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Sunday
Mar142010

Tartelets of the Table: Chocolate Tartelet Recipe from Alabama Studio Style

When I received a sample copy of Alabama Studio Style: More Projects, Recipes, & Stories Celebrating Sustainable Fashion & Living in the mail, I was initially perplexed--although it is beautiful, it seemed like it was a book of sewing and home projects.

But then I found it: the recipes. Scattered throughout the creative sewing and home projects are several delicious recipes--most notably this one, for chocolate tartelets. Filled with creamy chocolate that falls somewhere between custard and ganache, these are an extremely delicious dessert, and they've definitely made me curious about some of the other recipes in the book, including coconut cupcakes. And there is a DIY project for homemade cake plates...

Chocolate Tartelets

Adapted from Alabama Studio Style by Natalie Chanin

You'll need: one pie crust, separated into 12 3-inch tartlet servings (use your favorite recipe for a 9-inch pie)

Note: a similar full size pie recipe is on the Alabama Studio Style site!

For the filling:

  • 1 cup granulated sugar
  • 1/3 cup all-purpose flour
  • 1 cup buttermilk
  • 2 large egg yolks, beaten
  • 1/3 cup unsweetened cocoa
  • 1 tablespoons unsalted butter
  • 1/4 teaspoon vanilla

For the meringue

  • 2 large egg whites
  • 1/4 teaspoon cream of tartar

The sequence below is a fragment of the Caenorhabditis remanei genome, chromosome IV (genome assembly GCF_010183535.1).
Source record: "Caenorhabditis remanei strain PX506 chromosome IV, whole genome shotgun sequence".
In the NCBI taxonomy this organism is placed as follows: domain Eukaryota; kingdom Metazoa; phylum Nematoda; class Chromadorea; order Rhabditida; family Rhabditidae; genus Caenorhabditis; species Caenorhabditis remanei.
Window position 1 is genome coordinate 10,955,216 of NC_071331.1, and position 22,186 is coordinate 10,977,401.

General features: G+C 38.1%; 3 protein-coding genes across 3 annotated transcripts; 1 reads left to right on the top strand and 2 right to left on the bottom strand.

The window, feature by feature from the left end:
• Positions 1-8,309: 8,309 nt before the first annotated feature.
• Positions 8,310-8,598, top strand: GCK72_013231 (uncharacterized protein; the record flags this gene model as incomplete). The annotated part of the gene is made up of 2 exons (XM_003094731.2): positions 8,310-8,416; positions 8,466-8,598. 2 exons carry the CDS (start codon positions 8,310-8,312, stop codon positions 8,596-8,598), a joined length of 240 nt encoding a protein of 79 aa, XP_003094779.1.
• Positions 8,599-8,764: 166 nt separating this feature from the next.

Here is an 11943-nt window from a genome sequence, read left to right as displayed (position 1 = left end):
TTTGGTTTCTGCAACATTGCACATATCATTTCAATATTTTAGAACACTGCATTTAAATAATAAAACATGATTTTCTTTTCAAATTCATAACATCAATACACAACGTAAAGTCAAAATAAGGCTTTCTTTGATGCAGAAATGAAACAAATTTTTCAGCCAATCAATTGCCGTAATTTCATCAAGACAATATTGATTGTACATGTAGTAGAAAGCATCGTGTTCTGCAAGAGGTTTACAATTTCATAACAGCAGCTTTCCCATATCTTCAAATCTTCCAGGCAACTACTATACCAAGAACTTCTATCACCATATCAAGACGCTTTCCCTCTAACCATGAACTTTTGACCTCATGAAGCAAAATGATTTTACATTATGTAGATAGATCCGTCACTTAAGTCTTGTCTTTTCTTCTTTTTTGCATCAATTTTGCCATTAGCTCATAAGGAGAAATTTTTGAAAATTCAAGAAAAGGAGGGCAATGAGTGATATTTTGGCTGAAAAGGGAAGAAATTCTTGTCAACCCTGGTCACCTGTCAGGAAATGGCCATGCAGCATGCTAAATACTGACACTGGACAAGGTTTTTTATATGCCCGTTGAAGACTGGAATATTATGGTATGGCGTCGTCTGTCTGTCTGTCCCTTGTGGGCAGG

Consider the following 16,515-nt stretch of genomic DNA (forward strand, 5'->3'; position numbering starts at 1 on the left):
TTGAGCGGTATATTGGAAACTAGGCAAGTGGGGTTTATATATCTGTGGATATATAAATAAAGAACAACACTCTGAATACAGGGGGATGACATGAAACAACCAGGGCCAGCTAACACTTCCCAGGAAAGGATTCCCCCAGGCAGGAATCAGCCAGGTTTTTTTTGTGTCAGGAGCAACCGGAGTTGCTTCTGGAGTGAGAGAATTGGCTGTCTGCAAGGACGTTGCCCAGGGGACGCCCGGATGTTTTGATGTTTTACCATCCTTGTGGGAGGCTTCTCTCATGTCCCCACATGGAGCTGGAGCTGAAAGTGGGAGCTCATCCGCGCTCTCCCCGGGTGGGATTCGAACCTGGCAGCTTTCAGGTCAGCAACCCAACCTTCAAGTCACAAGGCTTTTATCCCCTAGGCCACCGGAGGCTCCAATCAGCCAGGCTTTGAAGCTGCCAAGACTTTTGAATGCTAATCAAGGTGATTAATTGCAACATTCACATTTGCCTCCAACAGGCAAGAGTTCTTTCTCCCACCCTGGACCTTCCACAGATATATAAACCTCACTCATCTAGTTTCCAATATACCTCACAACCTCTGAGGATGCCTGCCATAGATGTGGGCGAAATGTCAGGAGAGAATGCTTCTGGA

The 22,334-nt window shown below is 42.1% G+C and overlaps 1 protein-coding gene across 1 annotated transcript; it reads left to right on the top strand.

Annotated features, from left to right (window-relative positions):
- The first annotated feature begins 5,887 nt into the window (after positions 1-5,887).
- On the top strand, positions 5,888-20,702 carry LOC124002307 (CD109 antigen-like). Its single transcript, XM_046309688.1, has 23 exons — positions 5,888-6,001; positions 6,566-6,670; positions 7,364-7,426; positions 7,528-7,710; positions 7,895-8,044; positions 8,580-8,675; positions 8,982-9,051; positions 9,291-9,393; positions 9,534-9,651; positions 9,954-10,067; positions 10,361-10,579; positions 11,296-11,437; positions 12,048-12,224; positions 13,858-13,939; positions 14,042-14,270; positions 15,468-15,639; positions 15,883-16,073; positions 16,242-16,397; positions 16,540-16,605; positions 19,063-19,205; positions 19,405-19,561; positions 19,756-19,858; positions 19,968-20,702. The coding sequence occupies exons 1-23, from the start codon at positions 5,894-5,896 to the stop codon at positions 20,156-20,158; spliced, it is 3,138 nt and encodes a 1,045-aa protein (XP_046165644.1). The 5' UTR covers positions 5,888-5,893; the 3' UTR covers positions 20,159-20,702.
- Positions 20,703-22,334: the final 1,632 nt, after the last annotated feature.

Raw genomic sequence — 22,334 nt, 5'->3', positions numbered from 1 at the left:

• 1/4 cup granulated sugar
  • 1/4 teaspoon vanilla

Filling procedure

In the top of a double boiler, combine 1 cup sugar and the flour. Add buttermilk and simmer over boiling water for about 15 minutes, until thick. Remove from heat. Beat the egg yolks, and then add them to the milk mixture. In a separate bowl, mix cocoa with enough boiling water to form a paste, and then whisk this paste into the double boiler mixture. Return to heat and simmer over boiling water until thick. Remove from heat, and add butter and vanilla. Cool, then transfer to prebaked pastry tartlet shells.

Meringue topping procedure

While filling is cooling, preheat oven to 325, and prepare meringue as follows: in a medium sized bowl, beat the egg whites and cream of tartar until mixture stands in a peak. Beat in 1/4 cup sugar, 1 tablespoon at a time, and continue beating until stiff and glossy. Gently fold in 1/4 teaspoon vanilla. Spread on top of prepared tartlets and bake until lightly browned, about 5-10 minutes.